the wise person teaches by example

ieshia evans


When people

find one thing beautiful,

another consequently becomes ugly.

When one man is held up as good,

another is judged



Similarly, being and

non-being balance each other;

difficult and easy define each other;

long and short illustrate each other;

high and low rest upon each other;

voice and song meld into harmony;

what is to come follows upon

what has been.


The wise person

acts without effort and teaches

by quiet example. She accepts things as they

come, creates without possessing, nourishes without

demanding, accomplishes without taking credit.

Because she constantly forgets herself,

she is never forgotten.


The Tao te Ching of Lao Tzu,

Chapter 2


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a change in attitude delivers you

concentrate on the way


A change in attitude

delivers you from


The hexagram Hsieh signals the beginning of a deliverance from danger, tensions, and difficulty. The I Ching instructs you here on both the cause of deliverance and how you must act in order to fully benefit from it.

Deliverance is always caused by a change in our attitude. The Higher Power uses conflicts and obstacles to teach us lessons that we refuse to learn in an easier way, but they only darken our doorstep until we have acknowledged the lesson. So long as we ignore or resist difficulty it remains our constant companion; as soon as we accept its presence as a sign that some self-correction is needed, our deliverance begins. Truly, the only way to dispel trouble and regain peace of mind is to change our attitude.

The I Ching also teaches us that we have several responsibilities once our deliverance begins. The first is to forgive the misdeeds of others. The image of the hexagram is that of a powerful rainstorm washing away what is unclean. This, then, is a time to clean every slate and begin anew, meeting others halfway with gentleness and patience.

Next, we are advised to restore our inner balance and see that it is maintained. Deliverance offers us a return to equanimity, and we must avail ourselves of the opportunity conscientiously. Finally, we are counseled not to try to force progress, even though the time is beneficial. If we have truly changed our attitude, we have become detached, innocent, modest, and accepting. In this state we allow progress to unfold naturally according to the will of the Sage.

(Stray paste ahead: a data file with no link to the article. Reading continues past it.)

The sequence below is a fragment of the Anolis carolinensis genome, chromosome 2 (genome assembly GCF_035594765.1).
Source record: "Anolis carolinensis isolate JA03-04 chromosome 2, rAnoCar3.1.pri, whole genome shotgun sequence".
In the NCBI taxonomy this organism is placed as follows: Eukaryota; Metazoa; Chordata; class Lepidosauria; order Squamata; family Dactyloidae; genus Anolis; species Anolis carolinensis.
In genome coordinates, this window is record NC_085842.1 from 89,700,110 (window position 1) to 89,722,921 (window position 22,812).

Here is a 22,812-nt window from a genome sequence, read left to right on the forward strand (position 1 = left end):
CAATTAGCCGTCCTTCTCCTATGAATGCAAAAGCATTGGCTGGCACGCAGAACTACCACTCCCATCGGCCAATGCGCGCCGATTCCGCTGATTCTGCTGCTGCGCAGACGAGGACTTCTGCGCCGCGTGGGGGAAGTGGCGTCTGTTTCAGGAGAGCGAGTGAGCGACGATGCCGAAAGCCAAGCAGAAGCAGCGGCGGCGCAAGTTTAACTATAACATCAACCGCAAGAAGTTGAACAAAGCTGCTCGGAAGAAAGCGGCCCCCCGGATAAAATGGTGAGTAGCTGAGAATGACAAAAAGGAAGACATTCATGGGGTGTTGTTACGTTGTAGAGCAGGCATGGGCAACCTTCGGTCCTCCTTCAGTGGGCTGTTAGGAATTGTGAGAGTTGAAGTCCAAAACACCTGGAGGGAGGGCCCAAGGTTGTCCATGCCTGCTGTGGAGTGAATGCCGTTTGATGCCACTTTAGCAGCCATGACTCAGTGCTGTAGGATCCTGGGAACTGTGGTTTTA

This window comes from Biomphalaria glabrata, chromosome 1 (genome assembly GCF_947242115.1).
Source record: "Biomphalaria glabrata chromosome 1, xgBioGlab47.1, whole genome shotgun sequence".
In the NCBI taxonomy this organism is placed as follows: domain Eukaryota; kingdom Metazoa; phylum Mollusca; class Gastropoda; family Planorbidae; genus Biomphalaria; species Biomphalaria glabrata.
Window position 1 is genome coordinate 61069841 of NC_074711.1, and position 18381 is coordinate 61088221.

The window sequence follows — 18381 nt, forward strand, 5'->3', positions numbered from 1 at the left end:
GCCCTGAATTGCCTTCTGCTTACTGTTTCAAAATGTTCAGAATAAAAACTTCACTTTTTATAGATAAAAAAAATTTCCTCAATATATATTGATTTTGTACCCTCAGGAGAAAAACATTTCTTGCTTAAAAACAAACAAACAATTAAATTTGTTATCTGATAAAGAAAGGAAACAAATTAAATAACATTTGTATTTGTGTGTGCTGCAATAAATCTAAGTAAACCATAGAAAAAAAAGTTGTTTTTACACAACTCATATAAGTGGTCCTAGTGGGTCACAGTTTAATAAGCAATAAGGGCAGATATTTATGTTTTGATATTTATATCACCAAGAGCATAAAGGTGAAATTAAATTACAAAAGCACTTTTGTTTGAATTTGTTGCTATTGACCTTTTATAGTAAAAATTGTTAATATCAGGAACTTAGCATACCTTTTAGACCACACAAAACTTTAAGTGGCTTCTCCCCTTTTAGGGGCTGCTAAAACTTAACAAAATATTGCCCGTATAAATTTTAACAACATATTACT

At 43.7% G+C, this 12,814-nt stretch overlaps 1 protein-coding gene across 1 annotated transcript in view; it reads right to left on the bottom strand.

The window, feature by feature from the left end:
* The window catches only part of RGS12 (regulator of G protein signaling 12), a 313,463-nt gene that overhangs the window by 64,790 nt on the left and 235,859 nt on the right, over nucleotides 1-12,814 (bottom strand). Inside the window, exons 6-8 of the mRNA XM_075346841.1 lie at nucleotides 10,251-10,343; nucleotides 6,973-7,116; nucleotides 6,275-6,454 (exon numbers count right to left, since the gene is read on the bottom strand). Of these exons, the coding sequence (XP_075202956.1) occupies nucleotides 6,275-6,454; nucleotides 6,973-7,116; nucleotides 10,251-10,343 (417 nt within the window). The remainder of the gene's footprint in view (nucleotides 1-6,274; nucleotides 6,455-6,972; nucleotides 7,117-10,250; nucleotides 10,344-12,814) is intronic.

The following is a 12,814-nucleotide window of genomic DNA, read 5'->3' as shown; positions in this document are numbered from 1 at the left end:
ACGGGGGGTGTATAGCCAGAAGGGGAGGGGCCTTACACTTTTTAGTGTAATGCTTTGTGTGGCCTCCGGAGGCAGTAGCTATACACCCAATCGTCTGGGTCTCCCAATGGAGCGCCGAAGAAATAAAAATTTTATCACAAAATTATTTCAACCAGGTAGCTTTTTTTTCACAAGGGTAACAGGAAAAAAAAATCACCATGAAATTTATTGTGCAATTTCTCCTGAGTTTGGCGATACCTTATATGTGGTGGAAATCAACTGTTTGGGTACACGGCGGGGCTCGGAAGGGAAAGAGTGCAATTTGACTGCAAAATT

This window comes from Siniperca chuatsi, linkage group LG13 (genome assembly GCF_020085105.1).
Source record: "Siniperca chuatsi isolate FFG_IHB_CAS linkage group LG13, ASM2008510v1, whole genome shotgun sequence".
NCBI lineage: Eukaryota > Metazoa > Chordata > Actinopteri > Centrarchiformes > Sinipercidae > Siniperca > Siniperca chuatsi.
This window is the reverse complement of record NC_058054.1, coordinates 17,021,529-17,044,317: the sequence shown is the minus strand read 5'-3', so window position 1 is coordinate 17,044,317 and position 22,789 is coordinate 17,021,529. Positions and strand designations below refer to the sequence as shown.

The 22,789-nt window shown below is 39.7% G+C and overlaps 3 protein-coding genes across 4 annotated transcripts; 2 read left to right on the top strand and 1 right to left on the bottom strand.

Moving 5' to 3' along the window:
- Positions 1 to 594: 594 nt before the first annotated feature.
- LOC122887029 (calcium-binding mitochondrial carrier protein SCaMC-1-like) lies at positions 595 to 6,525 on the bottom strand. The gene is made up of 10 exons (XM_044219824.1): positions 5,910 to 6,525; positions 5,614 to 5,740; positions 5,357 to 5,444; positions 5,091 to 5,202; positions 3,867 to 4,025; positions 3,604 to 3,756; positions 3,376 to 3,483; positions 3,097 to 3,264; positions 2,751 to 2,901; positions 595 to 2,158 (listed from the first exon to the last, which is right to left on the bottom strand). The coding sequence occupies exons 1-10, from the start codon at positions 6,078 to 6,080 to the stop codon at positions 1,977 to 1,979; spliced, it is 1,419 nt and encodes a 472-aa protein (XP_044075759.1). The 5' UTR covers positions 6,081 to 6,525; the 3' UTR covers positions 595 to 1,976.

from The I Ching, or Book of Changes

Hexagram 40, Hsieh / Deliverance


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we might as well stop struggling

the subtle universe appears



the twelfth-century Tibetan

yogi who sang wonderful songs about

the proper way to meditate, said that the mind

has more projections than there are dust motes in a

sunbeam and that even hundreds of spears couldn’t put

an end to that. As meditators we might as well stop struggling

against our thoughts and realize that honesty and humor

are far more inspiring and helpful than any

kind of solemn religious striving

for or against



Pema Chodron


the practice of repaying wrongs

enzo massa micron


What is the

practice of repaying wrongs?

When receiving suffering, a practitioner

who cultivates the Path should think to himself:

“During countless ages past I have abandoned the root

and pursued the branches, flowing into the various states

of being, and giving rise to much rancor and hatred—the

transgression, the harm done, has been limitless.

Though I do not transgress now, this suffering

is a disaster left over from former lives —

the results of evil deeds have ripened.

This suffering is not something

given by gods or



You should willingly

endure the suffering without anger

or complaint. The sutra says: “Encountering

suffering, one is not concerned. Why? Because one

is conscious of the basic root.” When this attitude toward

suffering is born, you are in accord with inner truth,

and even as you experience wrongs, you advance

on the Path. Thus it is called “the practice

of  repaying wrongs”.

Records of the Teachers and Students of the Lanka

full text here